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Montessori Philosophy



Montessori Philosophy

Montessori-based learning refers to the use and creation of the hands, which instruct the intelligence. Through their work, the children develop a general foundation that includes a positive attitude, inner security and a sense of order, pride in the physical environment, abiding curiosity, a habit of concentration, joyful self-discipline, habits of initiative and persistence, the ability to make decisions, and a sense of responsibility to the group.



kids_reading.gifPrepared Environment

Children of this age possess what Dr. Montessori called the Absorbent Mind. This type of mind has the unique and transitory ability to absorb knowledge without effort or fatigue. The children progress at their own pace and rhythm, according to their individual capabilities. As an aid to the child's self-construction, individual work is encouraged. The design of the environment is based upon the principles of simplicity, reality, beauty, and order, a prepared environment where children are free to respond to their natural tendency to work. The children's innate passion for learning is encouraged by giving them opportunities to engage in spontaneous, purposeful activities with the guidance of a trained Directress. The following areas of activity cultivate the children's ability to express themselves and think with clarity: Practical Life, Sensorial, Language, Math, and Cultural Extensions. The children are encouraged to think for themselves, to solve problems on their own and with others, and to have confidence in their ability to find solutions.



Practical Life watering flowers.jpg

Practical Life exercises instill care for self, care for others, and care for the environment. The activities include many of the tasks children see as part of the daily life in their home such as washing windows, scrubbing tables, pouring water, learning to dress and undress, watering plants, etc. Elements of human cordiality are introduced with the exercises of grace and courtesy. Through these and other activities, children develop muscular coordination, enabling movement and the exploration of their surroundings. They learn to work at a task from beginning to end, and develop their will (defined by Dr. Montessori as the intelligent direction of movement), their self-discipline and their capacity for total concentration.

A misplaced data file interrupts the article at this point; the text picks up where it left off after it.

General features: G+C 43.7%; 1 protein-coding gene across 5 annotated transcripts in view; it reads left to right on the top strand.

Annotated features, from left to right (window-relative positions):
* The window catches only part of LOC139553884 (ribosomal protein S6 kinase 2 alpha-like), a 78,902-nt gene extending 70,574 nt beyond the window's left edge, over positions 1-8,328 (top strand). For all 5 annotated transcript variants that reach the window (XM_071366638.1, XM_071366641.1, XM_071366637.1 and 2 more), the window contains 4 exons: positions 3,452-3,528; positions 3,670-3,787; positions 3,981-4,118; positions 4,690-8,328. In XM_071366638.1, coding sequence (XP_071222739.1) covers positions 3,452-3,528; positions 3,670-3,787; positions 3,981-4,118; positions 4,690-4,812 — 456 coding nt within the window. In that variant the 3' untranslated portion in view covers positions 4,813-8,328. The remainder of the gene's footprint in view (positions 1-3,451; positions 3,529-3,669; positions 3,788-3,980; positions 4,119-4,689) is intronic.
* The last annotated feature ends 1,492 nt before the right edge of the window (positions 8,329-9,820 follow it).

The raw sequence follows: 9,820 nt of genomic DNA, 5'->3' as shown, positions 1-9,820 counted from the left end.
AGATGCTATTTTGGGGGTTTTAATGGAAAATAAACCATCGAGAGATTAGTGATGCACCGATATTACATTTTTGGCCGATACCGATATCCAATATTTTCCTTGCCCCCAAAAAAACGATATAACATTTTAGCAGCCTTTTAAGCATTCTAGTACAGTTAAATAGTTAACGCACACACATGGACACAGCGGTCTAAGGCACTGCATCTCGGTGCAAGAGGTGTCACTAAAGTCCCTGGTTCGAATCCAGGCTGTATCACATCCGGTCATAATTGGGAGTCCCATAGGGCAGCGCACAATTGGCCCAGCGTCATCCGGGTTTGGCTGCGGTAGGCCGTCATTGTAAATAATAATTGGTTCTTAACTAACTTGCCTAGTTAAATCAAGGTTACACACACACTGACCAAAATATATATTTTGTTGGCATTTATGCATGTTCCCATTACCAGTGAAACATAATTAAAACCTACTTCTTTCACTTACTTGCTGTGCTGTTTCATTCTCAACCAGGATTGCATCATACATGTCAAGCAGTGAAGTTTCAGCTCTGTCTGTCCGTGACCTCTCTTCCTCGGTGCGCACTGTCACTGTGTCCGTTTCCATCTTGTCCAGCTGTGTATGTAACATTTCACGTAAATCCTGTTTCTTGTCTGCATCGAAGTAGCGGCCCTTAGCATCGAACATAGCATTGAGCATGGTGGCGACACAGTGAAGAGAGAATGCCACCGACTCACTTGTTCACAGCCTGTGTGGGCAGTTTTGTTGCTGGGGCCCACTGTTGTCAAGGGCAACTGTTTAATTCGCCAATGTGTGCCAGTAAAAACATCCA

Sensorial materials are tools for development, helping the children build cognitive value, and learn to order and classify impressions. They do this by touching, seeing, smelling, tasting, listening, and exploring the physical properties of their environment through the contribution of specially-designed materials.







Language is vital to human existence. The Montessori environment provides rich and precise language. When the child has learned the phonetic sounds of the alphabet and has listened for the sound in words when learning them, he is ready to build words with the Moveable Alphabet. The child begins to read phonetic material, and then moves on to more difficult phonetic reading material, and phonogram work. At the same time, good literature in all subjects, beautifully illustrated, is provided.






The mathematics materials help the child learn and understand mathematical concepts by working with concrete materials. This work provides the child with a solid foundation for traditional mathematical principles, providing a structured scope for abstract reasoning.







Cultural Extensionsart2.jpg

Geography, History, Biology, Botany, Zoology, Art and Music are presented as extensions of the sensorial and language activities. Children learn about other cultures past and present and this allows their innate respect and love for their environment to grow, creating a sense of harmony with humanity and its habitat.

Experiences with nature in conjunction with the materials in the environment inspire a reverence for all life. History is presented to the children through art and music